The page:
Do I “believe” in UFOs?  I absolutely believe people have seen objects or phenomena in the sky that they couldn’t identify, so yes, I believe that unidentified flying objects exist in the most literal sense. I enjoy science fiction and space opera fantasy, and I believe earth can’t be the only planet in the universe with sentient life.  Do I believe any of the UFOs people have seen here on earth are alien spacecraft?  No. As Carl Sagan once remarked: “extraordinary claims require extraordinary evidence.”

My belief that other sentient creatures must exist is not evidence of anything. For spacecraft to come here from another solar system would mean either the alien operators found a way around the speed of light, or they spent centuries, or even millenia, to travel here. Either would fit the very definition of extraordinary.

So far, the body of evidence indicating UFOs are extraterrestrial spacecraft is not only not extraordinary, it is completely underwhelming. Fuzzy pictures, suspect “eye witness” accounts, and dramatized “documentaries” do comprise strong evidence – of our own credulity.

Weasel Words: Constitutional Rights

civil rights_header

By Mike Cronin

Have you noticed that the weasels telling us we have “rights” to a job, or an education, or healthcare – all things that can only be given to some at the expense of others, are quite often the same people that are trying to eliminate our inalienable rights? (You know – the rights the Founders tried to protect with the Declaration of Independence, the Constitution, and the Bill of Rights?  The ones that don’t depend on taking time, money, or goods away from anyone?)

Consider: If you have a right to a job, then an employer is compelled by law to give some of his property, namely the position, to you. If you have a right to an education, the government has to first take money from your friends and neighbors to pay for it.  If you have a right to healthcare, then you have a license to demand time and effort from doctors, nurses, technicians, and pharmacists, and a warrant to seize medicines or medical equipment away from those who made them. If you have a right to not be offended, then you have the power to muzzle the free expression of others.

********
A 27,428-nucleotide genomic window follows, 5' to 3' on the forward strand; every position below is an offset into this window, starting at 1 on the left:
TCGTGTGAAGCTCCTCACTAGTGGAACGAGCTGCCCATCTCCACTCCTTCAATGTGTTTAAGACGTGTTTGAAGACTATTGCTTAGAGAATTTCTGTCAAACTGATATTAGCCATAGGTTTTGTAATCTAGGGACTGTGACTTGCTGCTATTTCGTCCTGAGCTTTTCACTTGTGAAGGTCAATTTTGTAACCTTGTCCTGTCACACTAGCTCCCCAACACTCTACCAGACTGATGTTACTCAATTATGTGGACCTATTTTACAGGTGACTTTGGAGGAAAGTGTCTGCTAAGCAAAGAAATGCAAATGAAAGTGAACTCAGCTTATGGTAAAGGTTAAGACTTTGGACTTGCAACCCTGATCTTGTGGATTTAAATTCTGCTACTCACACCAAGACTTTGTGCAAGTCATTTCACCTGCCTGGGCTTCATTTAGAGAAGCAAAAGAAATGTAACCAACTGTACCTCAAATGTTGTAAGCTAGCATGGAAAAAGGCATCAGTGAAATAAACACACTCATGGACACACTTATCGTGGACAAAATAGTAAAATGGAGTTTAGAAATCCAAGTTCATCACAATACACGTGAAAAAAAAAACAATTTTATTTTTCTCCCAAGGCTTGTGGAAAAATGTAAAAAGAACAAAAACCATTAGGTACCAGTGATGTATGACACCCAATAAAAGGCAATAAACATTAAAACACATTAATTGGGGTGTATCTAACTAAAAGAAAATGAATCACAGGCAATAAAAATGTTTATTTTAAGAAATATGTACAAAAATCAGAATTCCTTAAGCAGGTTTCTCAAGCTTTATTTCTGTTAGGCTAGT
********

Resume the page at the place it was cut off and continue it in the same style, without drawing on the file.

On the other hand, the rights the founders designed our government to protect do not require us to take away anything from our neighbors; they simply require that we leave each other alone.  They don’t preclude us helping others voluntarily; the don’t preclude private entities from influencing our charitable behavior; but they do not permit the government to use its coercive power to dictate whether or how our neighbors’ “generosity” is to be extracted and distributed.

When the weasels take from the most productive in order to give it to the least productive in the name of benevolence, the result is not universal prosperity, it is universal resentment.  The productive resent having the fruit of their labor confiscated (via income tax withholding, for example), and the recipients resent the productive for being able to “make it.”  Nobody prospers except the politicians, cronies, and bureaucrats doing the taking.

The weasels will use every rhetorical trick to convince us that we have Constitutional rights to this, that, or the other thing.  There is no such thing as a Constitutional right, because the Constitution doesn’t grant us our rights.  The Constitution isn’t the law we are supposed to obey; it’s the law the government is supposed to obey.  It doesn’t give us our rights; its purpose is to protect our rights from the government!